Hitchens's Pain Over Iraq

One of the darkest stains on Christopher Hitchens’s legacy is his support for the Iraq War. Andrew Sullivan, a close friend of Hitchens who also mistakenly supported the war, attended a memorial service for him and reported back:

[Martin] Amis spoke of Christopher’s private struggle with his embrace of the Iraq war. He never recanted as I did. Indeed, one of our more heated recent chats was over his enthusiasm for a new war against Iran. But the idea that he did not feel the pain of isolation, of misjudgment, that this humane man was immune to the suffering that this horrifying war entailed for so many innocents, and took no personal responsibility for it, is untrue. He told Martin that in the period when the war was at its worst, he was in a “world of pain.” Being a contrary public writer, being prepared to lose friends over principle, challenging one’s own “side”, and forever braced for battle, takes a toll. Hitch bore it with great aplomb. That does not mean he had nothing to bear.

And despite Sullivan’s Christianity, he expressed some sincere appreciation for the value of Hitchens’s attack on religion:

Of course, I do not believe Hitch has disappeared from reality. But even if he has, his example raises all our standards, and begs for us to follow him in slaying sacred cows with wit and merciless accuracy. He inspired love in so many for one reason. He was true to himself, and he loved the world. And what was so truly moving about his final years – especially in his campaign against religion – was how much, how overwhelmingly, so many who never even met him loved him, and I mean loved him, back.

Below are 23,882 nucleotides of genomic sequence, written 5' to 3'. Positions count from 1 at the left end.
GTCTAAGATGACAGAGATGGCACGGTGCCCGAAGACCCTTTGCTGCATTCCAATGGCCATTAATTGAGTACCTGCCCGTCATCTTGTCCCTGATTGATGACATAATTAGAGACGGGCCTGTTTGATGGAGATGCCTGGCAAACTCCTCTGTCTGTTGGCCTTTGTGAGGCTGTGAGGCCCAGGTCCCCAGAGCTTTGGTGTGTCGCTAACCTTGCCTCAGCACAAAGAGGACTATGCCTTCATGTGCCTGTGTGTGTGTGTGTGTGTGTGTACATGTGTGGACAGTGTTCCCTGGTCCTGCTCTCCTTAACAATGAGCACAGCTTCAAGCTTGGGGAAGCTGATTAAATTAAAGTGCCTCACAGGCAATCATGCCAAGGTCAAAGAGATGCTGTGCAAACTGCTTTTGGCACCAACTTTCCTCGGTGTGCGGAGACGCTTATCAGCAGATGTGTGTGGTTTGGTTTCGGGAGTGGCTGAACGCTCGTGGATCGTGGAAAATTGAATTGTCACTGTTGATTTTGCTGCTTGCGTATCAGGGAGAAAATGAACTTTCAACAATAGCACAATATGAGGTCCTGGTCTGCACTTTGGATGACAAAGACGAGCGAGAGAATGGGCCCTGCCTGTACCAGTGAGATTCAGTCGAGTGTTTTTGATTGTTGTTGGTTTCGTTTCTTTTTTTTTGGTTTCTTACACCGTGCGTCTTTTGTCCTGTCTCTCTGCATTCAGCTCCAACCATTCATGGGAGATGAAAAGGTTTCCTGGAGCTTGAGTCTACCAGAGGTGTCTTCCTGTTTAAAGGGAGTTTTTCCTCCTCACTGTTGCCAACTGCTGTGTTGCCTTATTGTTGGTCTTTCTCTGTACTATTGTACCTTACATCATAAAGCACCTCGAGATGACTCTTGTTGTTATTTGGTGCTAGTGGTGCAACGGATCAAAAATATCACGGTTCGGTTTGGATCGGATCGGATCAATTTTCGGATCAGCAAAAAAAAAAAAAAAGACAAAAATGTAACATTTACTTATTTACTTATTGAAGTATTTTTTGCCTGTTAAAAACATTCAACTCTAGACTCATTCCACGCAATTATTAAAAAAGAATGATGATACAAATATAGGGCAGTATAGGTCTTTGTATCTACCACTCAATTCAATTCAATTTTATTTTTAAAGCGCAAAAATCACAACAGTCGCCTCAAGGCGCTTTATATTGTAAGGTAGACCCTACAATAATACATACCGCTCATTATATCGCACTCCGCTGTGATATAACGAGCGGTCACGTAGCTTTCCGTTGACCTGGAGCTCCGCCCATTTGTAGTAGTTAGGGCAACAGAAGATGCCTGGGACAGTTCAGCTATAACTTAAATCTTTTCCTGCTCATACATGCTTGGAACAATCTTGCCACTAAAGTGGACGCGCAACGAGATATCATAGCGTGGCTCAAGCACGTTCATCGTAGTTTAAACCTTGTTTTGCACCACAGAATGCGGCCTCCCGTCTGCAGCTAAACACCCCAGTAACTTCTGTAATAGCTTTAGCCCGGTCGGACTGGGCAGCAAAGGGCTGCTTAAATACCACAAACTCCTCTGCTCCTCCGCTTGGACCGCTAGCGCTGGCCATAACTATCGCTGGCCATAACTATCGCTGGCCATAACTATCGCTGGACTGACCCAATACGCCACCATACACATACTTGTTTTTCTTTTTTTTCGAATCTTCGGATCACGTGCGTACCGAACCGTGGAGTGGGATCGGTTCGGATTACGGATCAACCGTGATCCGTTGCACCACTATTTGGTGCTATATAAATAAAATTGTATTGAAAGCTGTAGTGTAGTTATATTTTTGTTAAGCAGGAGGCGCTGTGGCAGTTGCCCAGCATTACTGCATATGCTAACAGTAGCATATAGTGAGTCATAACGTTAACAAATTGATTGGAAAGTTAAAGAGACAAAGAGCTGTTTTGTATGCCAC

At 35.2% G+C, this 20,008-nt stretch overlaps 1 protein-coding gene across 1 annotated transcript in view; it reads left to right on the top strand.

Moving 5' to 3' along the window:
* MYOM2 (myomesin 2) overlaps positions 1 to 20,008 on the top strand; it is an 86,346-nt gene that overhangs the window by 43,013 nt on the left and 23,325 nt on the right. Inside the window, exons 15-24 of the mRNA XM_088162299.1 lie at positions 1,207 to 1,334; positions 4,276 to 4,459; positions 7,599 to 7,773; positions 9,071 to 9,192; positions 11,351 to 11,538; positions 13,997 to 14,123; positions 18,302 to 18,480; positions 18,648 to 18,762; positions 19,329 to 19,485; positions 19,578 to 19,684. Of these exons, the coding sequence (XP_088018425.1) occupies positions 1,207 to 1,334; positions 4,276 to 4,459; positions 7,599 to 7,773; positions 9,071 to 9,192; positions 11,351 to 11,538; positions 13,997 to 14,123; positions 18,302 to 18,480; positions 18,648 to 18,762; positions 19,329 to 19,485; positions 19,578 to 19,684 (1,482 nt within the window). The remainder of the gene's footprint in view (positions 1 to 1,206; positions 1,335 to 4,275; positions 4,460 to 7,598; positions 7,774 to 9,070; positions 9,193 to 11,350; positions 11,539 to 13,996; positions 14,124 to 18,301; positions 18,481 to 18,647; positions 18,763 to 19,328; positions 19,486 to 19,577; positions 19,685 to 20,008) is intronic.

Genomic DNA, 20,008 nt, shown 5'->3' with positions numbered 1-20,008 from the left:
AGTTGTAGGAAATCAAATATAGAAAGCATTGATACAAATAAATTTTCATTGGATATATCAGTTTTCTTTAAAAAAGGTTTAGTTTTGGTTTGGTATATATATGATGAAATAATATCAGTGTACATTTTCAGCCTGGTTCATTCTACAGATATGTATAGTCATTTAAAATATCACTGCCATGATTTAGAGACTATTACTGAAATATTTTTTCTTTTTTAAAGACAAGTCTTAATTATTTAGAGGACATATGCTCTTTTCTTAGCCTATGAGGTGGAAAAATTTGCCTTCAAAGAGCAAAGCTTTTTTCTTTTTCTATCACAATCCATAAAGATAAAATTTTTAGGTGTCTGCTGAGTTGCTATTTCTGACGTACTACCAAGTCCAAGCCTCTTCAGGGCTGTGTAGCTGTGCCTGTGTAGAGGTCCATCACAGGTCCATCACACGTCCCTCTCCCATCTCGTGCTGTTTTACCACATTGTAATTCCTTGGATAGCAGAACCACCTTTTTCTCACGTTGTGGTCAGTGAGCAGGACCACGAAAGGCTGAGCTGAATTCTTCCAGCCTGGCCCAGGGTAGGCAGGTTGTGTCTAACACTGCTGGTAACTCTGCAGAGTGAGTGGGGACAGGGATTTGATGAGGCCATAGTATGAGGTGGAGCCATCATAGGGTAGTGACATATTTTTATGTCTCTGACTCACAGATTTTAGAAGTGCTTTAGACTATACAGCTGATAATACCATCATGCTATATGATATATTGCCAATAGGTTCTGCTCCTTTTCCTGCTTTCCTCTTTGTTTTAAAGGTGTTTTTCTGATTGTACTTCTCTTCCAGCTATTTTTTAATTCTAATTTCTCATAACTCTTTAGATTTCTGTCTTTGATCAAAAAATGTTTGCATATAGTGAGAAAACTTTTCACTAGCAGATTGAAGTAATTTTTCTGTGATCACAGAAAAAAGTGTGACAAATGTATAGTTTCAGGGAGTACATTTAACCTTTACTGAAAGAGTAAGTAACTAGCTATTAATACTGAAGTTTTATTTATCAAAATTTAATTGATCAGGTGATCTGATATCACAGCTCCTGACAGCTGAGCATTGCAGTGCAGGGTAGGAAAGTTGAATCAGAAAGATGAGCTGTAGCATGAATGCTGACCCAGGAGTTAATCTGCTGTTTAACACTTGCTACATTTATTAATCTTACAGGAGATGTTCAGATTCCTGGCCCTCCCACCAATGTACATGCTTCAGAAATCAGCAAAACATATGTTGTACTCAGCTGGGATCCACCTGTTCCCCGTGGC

Read more, including Hitchens’s last words.

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About Daniel Fincke

Dr. Daniel Fincke  has his PhD in philosophy from Fordham University and spent 11 years teaching in college classrooms. He wrote his dissertation on Ethics and the philosophy of Friedrich Nietzsche. On Camels With Hammers, the careful philosophy blog he writes for a popular audience, Dan argues for atheism and develops a humanistic ethical theory he calls “Empowerment Ethics”. Dan also teaches affordable, non-matriculated, video-conferencing philosophy classes on ethics, Nietzsche, historical philosophy, and philosophy for atheists that anyone around the world can sign up for. (You can learn more about Dan’s online classes here.) Dan is an APPA  (American Philosophical Practitioners Association) certified philosophical counselor who offers philosophical advice services to help people work through the philosophical aspects of their practical problems or to work out their views on philosophical issues. (You can read examples of Dan’s advice here.) Through his blogging, his online teaching, and his philosophical advice services each, Dan specializes in helping people who have recently left a religious tradition work out their constructive answers to questions of ethics, metaphysics, the meaning of life, etc. as part of their process of radical worldview change.